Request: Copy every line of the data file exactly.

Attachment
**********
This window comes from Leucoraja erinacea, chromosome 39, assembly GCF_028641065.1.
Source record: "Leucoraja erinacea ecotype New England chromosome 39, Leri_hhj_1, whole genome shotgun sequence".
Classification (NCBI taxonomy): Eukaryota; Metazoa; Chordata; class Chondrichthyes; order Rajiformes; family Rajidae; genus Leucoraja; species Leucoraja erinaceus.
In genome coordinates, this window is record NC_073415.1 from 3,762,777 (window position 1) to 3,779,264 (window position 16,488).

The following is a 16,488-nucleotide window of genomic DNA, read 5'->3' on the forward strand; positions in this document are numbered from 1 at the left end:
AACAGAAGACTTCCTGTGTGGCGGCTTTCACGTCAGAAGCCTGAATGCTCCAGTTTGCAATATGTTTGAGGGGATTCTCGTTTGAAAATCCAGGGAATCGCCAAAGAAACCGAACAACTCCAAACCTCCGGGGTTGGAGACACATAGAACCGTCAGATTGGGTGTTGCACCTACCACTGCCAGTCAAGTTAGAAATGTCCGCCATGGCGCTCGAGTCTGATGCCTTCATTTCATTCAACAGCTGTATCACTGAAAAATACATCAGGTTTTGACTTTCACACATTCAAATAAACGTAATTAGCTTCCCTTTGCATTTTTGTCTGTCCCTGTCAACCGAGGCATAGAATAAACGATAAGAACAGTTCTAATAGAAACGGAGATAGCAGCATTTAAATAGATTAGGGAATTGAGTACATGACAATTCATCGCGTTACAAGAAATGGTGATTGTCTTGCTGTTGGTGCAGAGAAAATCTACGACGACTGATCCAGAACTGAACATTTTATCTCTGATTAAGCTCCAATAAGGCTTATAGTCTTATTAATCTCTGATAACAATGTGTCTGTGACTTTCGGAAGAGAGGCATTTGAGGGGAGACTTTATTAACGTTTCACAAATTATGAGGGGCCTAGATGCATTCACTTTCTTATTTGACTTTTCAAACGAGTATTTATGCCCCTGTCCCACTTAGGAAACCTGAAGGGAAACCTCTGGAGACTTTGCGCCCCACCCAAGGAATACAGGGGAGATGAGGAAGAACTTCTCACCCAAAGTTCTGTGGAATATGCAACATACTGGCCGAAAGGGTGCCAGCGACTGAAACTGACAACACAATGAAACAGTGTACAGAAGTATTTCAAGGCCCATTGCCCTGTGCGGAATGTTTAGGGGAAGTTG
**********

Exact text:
This window comes from Leucoraja erinacea, chromosome 39, assembly GCF_028641065.1.
Source record: "Leucoraja erinacea ecotype New England chromosome 39, Leri_hhj_1, whole genome shotgun sequence".
Classification (NCBI taxonomy): Eukaryota; Metazoa; Chordata; class Chondrichthyes; order Rajiformes; family Rajidae; genus Leucoraja; species Leucoraja erinaceus.
In genome coordinates, this window is record NC_073415.1 from 3,762,777 (window position 1) to 3,779,264 (window position 16,488).

The following is a 16,488-nucleotide window of genomic DNA, read 5'->3' on the forward strand; positions in this document are numbered from 1 at the left end:
AACAGAAGACTTCCTGTGTGGCGGCTTTCACGTCAGAAGCCTGAATGCTCCAGTTTGCAATATGTTTGAGGGGATTCTCGTTTGAAAATCCAGGGAATCGCCAAAGAAACCGAACAACTCCAAACCTCCGGGGTTGGAGACACATAGAACCGTCAGATTGGGTGTTGCACCTACCACTGCCAGTCAAGTTAGAAATGTCCGCCATGGCGCTCGAGTCTGATGCCTTCATTTCATTCAACAGCTGTATCACTGAAAAATACATCAGGTTTTGACTTTCACACATTCAAATAAACGTAATTAGCTTCCCTTTGCATTTTTGTCTGTCCCTGTCAACCGAGGCATAGAATAAACGATAAGAACAGTTCTAATAGAAACGGAGATAGCAGCATTTAAATAGATTAGGGAATTGAGTACATGACAATTCATCGCGTTACAAGAAATGGTGATTGTCTTGCTGTTGGTGCAGAGAAAATCTACGACGACTGATCCAGAACTGAACATTTTATCTCTGATTAAGCTCCAATAAGGCTTATAGTCTTATTAATCTCTGATAACAATGTGTCTGTGACTTTCGGAAGAGAGGCATTTGAGGGGAGACTTTATTAACGTTTCACAAATTATGAGGGGCCTAGATGCATTCACTTTCTTATTTGACTTTTCAAACGAGTATTTATGCCCCTGTCCCACTTAGGAAACCTGAAGGGAAACCTCTGGAGACTTTGCGCCCCACCCAAGGAATACAGGGGAGATGAGGAAGAACTTCTCACCCAAAGTTCTGTGGAATATGCAACATACTGGCCGAAAGGGTGCCAGCGACTGAAACTGACAACACAATGAAACAGTGTACAGAAGTATTTCAAGGCCCATTGCCCTGTGCGGAATGTTTAGGGGAAGTTG